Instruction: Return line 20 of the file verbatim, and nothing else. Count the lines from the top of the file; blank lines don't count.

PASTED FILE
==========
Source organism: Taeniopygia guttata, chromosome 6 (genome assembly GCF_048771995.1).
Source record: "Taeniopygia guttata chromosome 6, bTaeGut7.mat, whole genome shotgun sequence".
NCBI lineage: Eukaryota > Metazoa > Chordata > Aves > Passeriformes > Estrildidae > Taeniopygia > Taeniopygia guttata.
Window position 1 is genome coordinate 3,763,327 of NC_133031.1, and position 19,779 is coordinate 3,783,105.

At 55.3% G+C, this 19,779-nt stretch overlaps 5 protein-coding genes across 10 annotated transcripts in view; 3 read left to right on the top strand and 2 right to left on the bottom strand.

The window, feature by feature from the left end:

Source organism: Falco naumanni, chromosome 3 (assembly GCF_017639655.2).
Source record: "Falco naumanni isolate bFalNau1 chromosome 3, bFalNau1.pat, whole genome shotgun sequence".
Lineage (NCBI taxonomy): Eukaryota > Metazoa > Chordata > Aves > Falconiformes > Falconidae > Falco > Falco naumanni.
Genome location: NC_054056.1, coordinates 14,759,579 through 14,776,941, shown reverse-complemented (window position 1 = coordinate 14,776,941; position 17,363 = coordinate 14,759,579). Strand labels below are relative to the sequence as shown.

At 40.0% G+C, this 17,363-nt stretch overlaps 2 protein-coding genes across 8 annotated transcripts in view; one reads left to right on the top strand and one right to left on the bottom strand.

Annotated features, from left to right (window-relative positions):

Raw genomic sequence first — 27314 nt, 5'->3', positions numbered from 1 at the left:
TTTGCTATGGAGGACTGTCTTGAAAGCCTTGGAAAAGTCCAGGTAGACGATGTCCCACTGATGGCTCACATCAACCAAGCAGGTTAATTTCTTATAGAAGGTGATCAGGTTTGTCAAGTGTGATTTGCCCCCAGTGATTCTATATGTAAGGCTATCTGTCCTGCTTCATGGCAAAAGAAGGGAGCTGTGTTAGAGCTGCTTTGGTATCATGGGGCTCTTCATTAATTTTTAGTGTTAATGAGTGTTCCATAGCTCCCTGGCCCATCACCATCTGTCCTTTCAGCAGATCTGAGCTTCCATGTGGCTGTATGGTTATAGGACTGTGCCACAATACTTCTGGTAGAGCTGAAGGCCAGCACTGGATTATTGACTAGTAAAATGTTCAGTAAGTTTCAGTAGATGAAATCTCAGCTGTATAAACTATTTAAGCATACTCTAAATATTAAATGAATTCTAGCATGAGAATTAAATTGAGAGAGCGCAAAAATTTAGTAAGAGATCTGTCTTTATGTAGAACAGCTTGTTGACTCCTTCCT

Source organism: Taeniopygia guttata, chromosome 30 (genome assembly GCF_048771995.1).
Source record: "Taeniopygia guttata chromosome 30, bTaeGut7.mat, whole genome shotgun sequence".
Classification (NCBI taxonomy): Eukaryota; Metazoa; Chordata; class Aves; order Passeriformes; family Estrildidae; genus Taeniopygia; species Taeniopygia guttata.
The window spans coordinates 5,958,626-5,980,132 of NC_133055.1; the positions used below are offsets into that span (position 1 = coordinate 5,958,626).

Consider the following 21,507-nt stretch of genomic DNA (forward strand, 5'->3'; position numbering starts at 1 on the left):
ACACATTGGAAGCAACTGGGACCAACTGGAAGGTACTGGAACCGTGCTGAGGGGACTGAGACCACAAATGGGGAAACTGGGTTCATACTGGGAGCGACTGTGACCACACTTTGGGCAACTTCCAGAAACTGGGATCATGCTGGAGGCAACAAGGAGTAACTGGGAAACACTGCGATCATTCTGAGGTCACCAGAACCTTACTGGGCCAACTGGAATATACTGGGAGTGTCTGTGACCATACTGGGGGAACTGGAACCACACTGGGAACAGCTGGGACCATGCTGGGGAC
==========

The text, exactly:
ACACATTGGAAGCAACTGGGACCAACTGGAAGGTACTGGAACCGTGCTGAGGGGACTGAGACCACAAATGGGGAAACTGGGTTCATACTGGGAGCGACTGTGACCACACTTTGGGCAACTTCCAGAAACTGGGATCATGCTGGAGGCAACAAGGAGTAACTGGGAAACACTGCGATCATTCTGAGGTCACCAGAACCTTACTGGGCCAACTGGAATATACTGGGAGTGTCTGTGACCATACTGGGGGAACTGGAACCACACTGGGAACAGCTGGGACCATGCTGGGGAC